Let’s start with two alarming findings from Gartner:
In other words, organizations that implement data catalogs to communicate data context to their internal and external data customers will realize 100% more business value than those who don’t.
What happened to unlocking infinite data-driven potential by liberating data from siloed source systems and integrating it all into one single repository? Let's examine the anatomy of the paradox.
While raw data is theoretically available across realms of immediate, potential and not-yet-identified interest, active metadata management is often a mere afterthought. It winds up as the technology project’s flagship KPI but lacks enthusiasm or investment from the stakeholders along the way.
Raw data — absent of well-documented and well-communicated contextual meaning — is like a set of coordinates in the absence of a mapping service.
Those lucky few who intuitively understand the coordinates without a map may benefit. For all the rest, it’s the map that provides the meaning. Without a map, coordinates alone are useless to the majority.
While some applications benefit from raw data, most applications — especially low code application development — require data that has undergone some additional layer of contextual processing. This includes aggregated data, enriched data, and synthetic data resulting from machine learning processes.
Here is where the value of data contextualization becomes most pronounced. Aggregated, enriched, and synthetic data delivered as an active data catalog is far more useful to application developers. Strong API and SDK support, designed for use by external data customers, further amplifies the value of this processed data. It’s also something raw data in a large, unified container fails to address.
Data lakes that only store data in an untransformed, raw form offer little relative value. These vast amounts of expensively extracted and stored data are rendered unusable to anyone outside the data lake project team itself. (And too often remain somewhat useless to that team, as well.)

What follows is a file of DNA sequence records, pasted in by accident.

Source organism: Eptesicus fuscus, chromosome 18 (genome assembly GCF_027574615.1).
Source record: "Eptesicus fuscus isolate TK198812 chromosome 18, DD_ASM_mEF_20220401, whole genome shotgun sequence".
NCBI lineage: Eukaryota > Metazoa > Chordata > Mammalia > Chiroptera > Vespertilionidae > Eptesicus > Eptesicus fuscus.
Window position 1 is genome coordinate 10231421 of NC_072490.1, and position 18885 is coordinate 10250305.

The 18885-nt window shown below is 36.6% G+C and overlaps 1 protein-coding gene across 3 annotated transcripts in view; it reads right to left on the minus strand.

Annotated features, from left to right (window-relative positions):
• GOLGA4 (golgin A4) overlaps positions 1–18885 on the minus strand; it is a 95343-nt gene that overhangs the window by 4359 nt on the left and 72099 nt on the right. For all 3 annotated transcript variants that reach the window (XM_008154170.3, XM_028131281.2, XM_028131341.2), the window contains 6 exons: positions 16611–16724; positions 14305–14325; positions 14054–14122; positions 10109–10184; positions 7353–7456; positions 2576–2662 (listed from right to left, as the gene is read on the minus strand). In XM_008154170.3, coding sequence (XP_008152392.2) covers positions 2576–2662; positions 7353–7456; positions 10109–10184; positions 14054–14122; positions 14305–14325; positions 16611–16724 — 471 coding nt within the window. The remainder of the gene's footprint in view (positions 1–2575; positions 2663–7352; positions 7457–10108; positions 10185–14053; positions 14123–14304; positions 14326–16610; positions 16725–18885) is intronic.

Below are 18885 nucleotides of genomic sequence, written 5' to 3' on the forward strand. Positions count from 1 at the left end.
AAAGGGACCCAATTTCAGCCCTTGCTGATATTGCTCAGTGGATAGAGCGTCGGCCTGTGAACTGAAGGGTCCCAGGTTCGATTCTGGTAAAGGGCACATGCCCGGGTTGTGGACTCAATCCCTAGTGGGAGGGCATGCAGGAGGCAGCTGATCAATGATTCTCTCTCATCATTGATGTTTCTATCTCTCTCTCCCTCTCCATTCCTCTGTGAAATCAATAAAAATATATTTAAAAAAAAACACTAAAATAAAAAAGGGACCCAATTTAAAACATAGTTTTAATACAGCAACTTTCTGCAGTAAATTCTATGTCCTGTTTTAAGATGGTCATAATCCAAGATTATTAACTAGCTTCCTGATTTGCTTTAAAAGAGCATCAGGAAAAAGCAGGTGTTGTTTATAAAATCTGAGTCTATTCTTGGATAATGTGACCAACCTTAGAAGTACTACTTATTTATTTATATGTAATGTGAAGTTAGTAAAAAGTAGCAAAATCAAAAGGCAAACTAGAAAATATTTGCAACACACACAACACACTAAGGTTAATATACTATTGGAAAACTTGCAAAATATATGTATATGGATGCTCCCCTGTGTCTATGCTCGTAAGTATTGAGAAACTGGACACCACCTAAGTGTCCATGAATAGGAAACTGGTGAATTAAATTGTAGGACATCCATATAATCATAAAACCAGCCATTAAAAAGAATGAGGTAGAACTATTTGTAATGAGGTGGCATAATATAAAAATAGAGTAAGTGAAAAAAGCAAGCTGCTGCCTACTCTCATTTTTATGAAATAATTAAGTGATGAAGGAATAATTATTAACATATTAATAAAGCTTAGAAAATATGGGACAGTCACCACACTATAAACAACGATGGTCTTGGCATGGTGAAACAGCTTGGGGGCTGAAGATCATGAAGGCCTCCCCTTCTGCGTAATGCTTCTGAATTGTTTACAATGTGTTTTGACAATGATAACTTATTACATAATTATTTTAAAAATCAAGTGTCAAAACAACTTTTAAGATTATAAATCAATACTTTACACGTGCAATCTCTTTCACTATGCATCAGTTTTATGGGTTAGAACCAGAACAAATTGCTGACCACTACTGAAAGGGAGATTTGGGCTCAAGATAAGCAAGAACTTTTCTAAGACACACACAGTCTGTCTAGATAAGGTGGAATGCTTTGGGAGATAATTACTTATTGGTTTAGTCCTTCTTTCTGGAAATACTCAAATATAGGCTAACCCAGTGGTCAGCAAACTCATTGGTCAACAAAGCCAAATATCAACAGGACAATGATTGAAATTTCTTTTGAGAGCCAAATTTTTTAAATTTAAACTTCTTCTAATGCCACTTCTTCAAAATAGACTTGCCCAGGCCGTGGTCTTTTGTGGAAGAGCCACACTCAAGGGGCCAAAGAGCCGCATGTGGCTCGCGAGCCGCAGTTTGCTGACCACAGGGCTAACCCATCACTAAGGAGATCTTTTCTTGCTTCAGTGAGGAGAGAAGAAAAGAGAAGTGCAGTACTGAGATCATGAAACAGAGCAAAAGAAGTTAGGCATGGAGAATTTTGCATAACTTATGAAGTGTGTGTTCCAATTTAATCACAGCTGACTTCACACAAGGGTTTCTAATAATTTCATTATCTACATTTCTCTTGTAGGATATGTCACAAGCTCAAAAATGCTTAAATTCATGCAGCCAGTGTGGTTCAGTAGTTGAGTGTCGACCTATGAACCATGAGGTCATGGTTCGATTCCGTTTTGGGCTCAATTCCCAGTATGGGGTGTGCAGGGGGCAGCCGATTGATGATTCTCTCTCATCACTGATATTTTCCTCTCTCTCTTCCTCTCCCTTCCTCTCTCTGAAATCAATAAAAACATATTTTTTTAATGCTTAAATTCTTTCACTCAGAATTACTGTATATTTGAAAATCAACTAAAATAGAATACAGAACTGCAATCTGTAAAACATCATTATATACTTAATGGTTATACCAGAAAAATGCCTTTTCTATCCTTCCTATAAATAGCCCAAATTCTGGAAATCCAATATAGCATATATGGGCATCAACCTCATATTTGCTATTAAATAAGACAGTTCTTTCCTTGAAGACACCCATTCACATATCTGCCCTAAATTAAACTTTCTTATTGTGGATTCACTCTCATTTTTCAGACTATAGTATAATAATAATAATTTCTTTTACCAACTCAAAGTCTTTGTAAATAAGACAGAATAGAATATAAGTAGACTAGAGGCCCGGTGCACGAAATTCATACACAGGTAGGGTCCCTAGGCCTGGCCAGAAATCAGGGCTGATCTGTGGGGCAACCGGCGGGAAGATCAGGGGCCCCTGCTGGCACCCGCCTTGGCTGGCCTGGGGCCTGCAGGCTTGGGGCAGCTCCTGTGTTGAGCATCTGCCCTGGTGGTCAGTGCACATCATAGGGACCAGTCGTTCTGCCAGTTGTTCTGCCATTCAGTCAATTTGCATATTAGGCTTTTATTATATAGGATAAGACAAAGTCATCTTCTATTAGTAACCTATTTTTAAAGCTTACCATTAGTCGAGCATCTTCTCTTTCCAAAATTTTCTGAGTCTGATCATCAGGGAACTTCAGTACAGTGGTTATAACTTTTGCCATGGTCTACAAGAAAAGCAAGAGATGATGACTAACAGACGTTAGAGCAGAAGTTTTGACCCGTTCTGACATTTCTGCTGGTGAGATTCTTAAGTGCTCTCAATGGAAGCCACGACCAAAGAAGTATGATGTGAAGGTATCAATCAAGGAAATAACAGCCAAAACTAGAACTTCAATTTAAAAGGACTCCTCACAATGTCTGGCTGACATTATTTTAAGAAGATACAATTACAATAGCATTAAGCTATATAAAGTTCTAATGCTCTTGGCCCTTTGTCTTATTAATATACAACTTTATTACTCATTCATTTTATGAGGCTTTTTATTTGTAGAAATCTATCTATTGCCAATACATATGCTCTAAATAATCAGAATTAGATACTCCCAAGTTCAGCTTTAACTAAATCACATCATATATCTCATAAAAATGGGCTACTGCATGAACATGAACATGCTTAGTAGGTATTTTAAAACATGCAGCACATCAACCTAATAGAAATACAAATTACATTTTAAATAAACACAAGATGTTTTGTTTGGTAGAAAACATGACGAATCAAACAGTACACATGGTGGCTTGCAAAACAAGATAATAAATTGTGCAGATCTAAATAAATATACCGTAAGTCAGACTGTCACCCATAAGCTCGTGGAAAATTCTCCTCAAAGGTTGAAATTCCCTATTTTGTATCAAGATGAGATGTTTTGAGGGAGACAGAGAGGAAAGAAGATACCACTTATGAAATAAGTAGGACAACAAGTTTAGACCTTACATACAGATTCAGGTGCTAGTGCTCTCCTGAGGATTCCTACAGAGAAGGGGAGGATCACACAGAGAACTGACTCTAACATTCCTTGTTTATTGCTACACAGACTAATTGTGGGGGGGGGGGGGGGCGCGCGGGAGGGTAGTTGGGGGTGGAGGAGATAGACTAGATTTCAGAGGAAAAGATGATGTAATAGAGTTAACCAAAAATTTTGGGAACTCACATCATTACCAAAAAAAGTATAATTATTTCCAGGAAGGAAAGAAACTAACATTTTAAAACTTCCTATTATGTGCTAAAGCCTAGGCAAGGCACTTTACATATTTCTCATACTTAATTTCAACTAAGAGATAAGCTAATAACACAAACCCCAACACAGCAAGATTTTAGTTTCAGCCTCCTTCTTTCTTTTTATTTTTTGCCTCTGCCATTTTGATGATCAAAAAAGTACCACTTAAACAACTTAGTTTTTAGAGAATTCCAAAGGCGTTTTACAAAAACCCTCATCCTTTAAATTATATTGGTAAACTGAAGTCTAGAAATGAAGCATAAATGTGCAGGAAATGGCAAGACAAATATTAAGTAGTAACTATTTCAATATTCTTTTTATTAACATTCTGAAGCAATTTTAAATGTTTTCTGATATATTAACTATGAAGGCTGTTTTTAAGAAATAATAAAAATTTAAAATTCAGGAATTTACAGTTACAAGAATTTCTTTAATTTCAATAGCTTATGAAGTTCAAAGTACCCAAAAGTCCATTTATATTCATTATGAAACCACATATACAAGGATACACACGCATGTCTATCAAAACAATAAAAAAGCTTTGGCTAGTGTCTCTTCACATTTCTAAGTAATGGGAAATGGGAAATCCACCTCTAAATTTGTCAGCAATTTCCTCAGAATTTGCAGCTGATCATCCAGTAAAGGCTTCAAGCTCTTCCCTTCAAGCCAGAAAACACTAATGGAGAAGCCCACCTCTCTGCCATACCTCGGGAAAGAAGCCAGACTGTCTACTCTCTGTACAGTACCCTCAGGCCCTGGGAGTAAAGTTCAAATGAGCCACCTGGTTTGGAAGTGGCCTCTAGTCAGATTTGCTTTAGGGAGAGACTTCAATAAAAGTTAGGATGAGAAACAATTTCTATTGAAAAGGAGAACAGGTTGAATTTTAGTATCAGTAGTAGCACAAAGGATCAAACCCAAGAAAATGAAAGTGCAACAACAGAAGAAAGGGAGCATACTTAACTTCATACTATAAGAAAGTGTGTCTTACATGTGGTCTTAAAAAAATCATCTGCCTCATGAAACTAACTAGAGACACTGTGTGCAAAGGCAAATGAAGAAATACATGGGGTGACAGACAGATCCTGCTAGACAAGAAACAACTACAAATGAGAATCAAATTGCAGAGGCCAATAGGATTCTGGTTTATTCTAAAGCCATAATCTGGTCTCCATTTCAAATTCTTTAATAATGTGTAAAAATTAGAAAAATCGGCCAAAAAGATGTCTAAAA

Data contextualization goes beyond conventional data catalog features (see table below) by providing relationship mining services using a combination of machine learning, rules-based decisioning, and subject matter expert empowerment.
Many midsized organizations, operating mostly with IT data, may benefit from a simpler data catalog solution. However, large industrial asset operators dealing with the synthesis of OT and IT data—not least the on-going proliferation of IoT data together with very complicated brownfield data realities—call for an enterprise-grade data contextualization solution.
The most powerful and practical application of data contextualization is the creation of a foundational digital twin. This digital representation of an organization’s full, live, connected operational reality is a huge benefit to IT organizations struggling to showcase their data platform capabilities, including data contextualization, to a less data-savvy audience.
Contextualized data generate immediate business value and significant time-savings in many industrial performance optimization applications, as well as across advanced analytics workstreams. (We have found that data science teams are one of the greatest beneficiaries of data contextualization.)
Digital twins are proving to be a fantastic tool for communicating the potential value and opportunities presented by liberated, enriched, and contextualized data. The distance between a data lake and a digital twin may not be that far after all. Contextualization, offered as a service for data already aggregated in one place, offers an instant upgrade.